To all accounts it was a good match. Roger's expressed opinion aside, even those who found Miss Temple's directness difficult would admit to her adequate beauty. They would also happily admit to her wealth. Roger Bascombe was a rising figure in the Foreign Ministry, cresting the verge of palpable authority. He was a man who looked fine when well-dressed, displayed no flagrant vice, and who possessed more chin and less stomach than any the Bascombes had produced in two generations. Their time together had been brief but, to Miss Temple's experience, intense. They had shared a dizzying variety of meals, strolled through parks and galleries, gazed deeply into each other's eyes, exchanged tender kisses. All of this had been new to her, from the restaurants and the paintings (the scale and strangeness of which prompted Miss Temple to sit for several minutes with a hand pressed tightly over each eye), the variety of people, of smells, the music, the noise, the manners and all the new words, and further to the particular strength of Roger's fingers, his arm around her waist, his kindly chuckle—which even when she felt it came at her expense she strangely did not mind—and his own smells, of his soap, his hair oil, his tobacco, his days in meeting rooms amidst piles of thick documents and ink and wax and wood varnish and felt-topped tables, and finally the, to her mind, devastating mixture of sensations she derived from his delicate lips, his bristling side whiskers, and his warm searching tongue.
But by Miss Temple's next breakfast, though her face was blotched and swollen about the eyes, she met her eggs and toast with customary ferocity, and met the maid's timorous gaze just once with a narrow peremptory glance that served as a knife drawn across the throat of any speech, much less consolation. Agathe was still asleep. Miss Temple had been aware (from the husky, insistent, violet-scented breathing) that her aunt had lingered on the opposite side of her door through the day of her (as she now thought of it) Dark Retreat, but she wanted no part of that conversation either.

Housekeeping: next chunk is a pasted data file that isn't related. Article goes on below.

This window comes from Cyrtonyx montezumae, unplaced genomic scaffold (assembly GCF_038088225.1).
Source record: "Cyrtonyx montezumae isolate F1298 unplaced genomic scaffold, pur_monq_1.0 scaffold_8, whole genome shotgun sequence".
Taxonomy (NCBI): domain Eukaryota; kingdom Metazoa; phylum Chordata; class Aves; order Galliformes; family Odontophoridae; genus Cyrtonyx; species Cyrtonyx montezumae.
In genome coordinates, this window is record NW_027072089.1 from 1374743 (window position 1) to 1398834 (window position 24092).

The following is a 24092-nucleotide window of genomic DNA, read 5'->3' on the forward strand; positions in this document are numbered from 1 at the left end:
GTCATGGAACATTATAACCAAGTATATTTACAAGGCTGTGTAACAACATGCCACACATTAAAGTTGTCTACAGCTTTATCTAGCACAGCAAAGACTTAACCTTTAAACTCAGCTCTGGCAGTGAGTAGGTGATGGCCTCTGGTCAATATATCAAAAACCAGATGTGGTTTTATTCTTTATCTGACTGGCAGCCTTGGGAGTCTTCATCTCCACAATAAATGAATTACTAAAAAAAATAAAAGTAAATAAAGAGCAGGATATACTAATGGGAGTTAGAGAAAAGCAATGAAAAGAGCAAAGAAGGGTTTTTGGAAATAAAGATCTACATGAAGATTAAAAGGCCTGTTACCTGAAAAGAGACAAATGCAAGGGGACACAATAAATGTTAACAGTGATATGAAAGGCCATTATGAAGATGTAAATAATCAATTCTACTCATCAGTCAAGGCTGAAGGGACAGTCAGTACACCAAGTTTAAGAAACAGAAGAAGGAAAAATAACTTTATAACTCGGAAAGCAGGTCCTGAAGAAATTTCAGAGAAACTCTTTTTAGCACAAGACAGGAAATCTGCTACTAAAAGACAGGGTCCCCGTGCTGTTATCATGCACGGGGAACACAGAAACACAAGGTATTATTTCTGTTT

She launched herself out of the Boniface, wearing a simple but frankly quite flattering green and gold flowered dress, with green leather ankle boots and a green bag, walking crisply toward the district of expensive shops that filled the streets on the near bank of the river. She was not interested in actively buying anything, but had the idea that looking at the assembled goods of the city—of the world—making their way from so many different lands to this collection of shops might serve as a spur to new thinking about her own new state of affairs. With this in mind, she found herself eager, even restless, moving from stall to stall, her eyes roving without lingering over fabrics, carved boxes, glassware, hats, trinkets, gloves, silks, perfumes, papers, soaps, opera glasses, hairpins, feathers, beads, and lacquered items of all kinds. At no point did she actually stop, and sooner than she had imagined possible Miss Temple found herself on the district's other side, standing at the edge of St. Isobel's Square.
The day above her was a cloudy grey. She turned and retraced her steps, gazing still more intently into each exotic display, but never—if she herself were a fish—finding the item that would hook her attention into place. On the Boniface side again, she wondered exactly what she thought she was doing. How, if she was with clarity embracing her new sense of loss and redefinition, did nothing—not even an especially cunning lacquered duck—generate interest? Instead, at each object, she felt herself driven onward, prey to some nagging urge she could not name, toward some unknown prize. That she had no conscious idea what this prize might be irked her, but she took comfort from the implication that it did exist, and would be potent enough to alert her when it came into view.
So, with a resolute sigh, she crossed back through the shops for a third time, her attention entirely elsewhere, confident, as she crossed the square toward the nest of monumental white stone buildings that made up the government Ministries, that her interest was—in a word—disinterested. The matter lay not so much with the perceived faults of her own person, if any, nor the perceived superiority, if any, of a rival (whose identity she was, out of idle curiosity alone, in the back of her mind trying to guess), but merely that her own case was the best example at hand. Or was it the only example? Still, it did not mean she was troubled by it, or that she'd no perspective, or that for any future affections of the now-beyond-her Roger Bascombe she would give two pins.